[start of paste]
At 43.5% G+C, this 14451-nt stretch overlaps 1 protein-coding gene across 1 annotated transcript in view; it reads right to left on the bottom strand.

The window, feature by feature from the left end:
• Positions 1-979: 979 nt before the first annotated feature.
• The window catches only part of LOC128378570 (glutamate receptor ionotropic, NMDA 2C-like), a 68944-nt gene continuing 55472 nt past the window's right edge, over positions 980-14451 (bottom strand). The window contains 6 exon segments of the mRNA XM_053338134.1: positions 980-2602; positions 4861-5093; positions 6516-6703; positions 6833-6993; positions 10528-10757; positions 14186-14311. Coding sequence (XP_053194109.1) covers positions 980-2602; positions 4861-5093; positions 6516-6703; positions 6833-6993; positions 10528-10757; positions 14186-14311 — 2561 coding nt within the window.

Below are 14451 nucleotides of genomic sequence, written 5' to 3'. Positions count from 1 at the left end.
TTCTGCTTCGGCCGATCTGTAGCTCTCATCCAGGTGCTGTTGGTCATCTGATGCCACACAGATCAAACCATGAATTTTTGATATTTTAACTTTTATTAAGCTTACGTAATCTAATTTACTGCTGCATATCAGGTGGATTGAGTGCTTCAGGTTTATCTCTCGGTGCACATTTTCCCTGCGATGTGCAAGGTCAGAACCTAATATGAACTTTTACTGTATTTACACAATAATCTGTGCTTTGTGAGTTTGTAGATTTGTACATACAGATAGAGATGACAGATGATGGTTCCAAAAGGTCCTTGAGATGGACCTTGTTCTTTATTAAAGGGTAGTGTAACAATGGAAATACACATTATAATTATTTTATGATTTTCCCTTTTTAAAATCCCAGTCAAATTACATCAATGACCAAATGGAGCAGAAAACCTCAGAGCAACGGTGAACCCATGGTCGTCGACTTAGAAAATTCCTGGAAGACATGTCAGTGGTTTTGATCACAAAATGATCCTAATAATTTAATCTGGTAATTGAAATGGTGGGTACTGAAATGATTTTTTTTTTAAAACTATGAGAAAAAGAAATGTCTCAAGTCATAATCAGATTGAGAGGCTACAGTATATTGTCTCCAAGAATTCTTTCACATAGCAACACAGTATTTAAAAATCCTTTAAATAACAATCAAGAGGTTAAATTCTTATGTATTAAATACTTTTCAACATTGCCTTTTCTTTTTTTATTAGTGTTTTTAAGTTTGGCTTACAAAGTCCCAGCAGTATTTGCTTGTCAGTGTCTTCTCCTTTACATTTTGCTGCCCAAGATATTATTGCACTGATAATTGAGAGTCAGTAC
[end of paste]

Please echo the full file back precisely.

At 43.5% G+C, this 14451-nt stretch overlaps 1 protein-coding gene across 1 annotated transcript in view; it reads right to left on the bottom strand.

The window, feature by feature from the left end:
• Positions 1-979: 979 nt before the first annotated feature.
• The window catches only part of LOC128378570 (glutamate receptor ionotropic, NMDA 2C-like), a 68944-nt gene continuing 55472 nt past the window's right edge, over positions 980-14451 (bottom strand). The window contains 6 exon segments of the mRNA XM_053338134.1: positions 980-2602; positions 4861-5093; positions 6516-6703; positions 6833-6993; positions 10528-10757; positions 14186-14311. Coding sequence (XP_053194109.1) covers positions 980-2602; positions 4861-5093; positions 6516-6703; positions 6833-6993; positions 10528-10757; positions 14186-14311 — 2561 coding nt within the window.

Below are 14451 nucleotides of genomic sequence, written 5' to 3'. Positions count from 1 at the left end.
TTCTGCTTCGGCCGATCTGTAGCTCTCATCCAGGTGCTGTTGGTCATCTGATGCCACACAGATCAAACCATGAATTTTTGATATTTTAACTTTTATTAAGCTTACGTAATCTAATTTACTGCTGCATATCAGGTGGATTGAGTGCTTCAGGTTTATCTCTCGGTGCACATTTTCCCTGCGATGTGCAAGGTCAGAACCTAATATGAACTTTTACTGTATTTACACAATAATCTGTGCTTTGTGAGTTTGTAGATTTGTACATACAGATAGAGATGACAGATGATGGTTCCAAAAGGTCCTTGAGATGGACCTTGTTCTTTATTAAAGGGTAGTGTAACAATGGAAATACACATTATAATTATTTTATGATTTTCCCTTTTTAAAATCCCAGTCAAATTACATCAATGACCAAATGGAGCAGAAAACCTCAGAGCAACGGTGAACCCATGGTCGTCGACTTAGAAAATTCCTGGAAGACATGTCAGTGGTTTTGATCACAAAATGATCCTAATAATTTAATCTGGTAATTGAAATGGTGGGTACTGAAATGATTTTTTTTTTAAAACTATGAGAAAAAGAAATGTCTCAAGTCATAATCAGATTGAGAGGCTACAGTATATTGTCTCCAAGAATTCTTTCACATAGCAACACAGTATTTAAAAATCCTTTAAATAACAATCAAGAGGTTAAATTCTTATGTATTAAATACTTTTCAACATTGCCTTTTCTTTTTTTATTAGTGTTTTTAAGTTTGGCTTACAAAGTCCCAGCAGTATTTGCTTGTCAGTGTCTTCTCCTTTACATTTTGCTGCCCAAGATATTATTGCACTGATAATTGAGAGTCAGTAC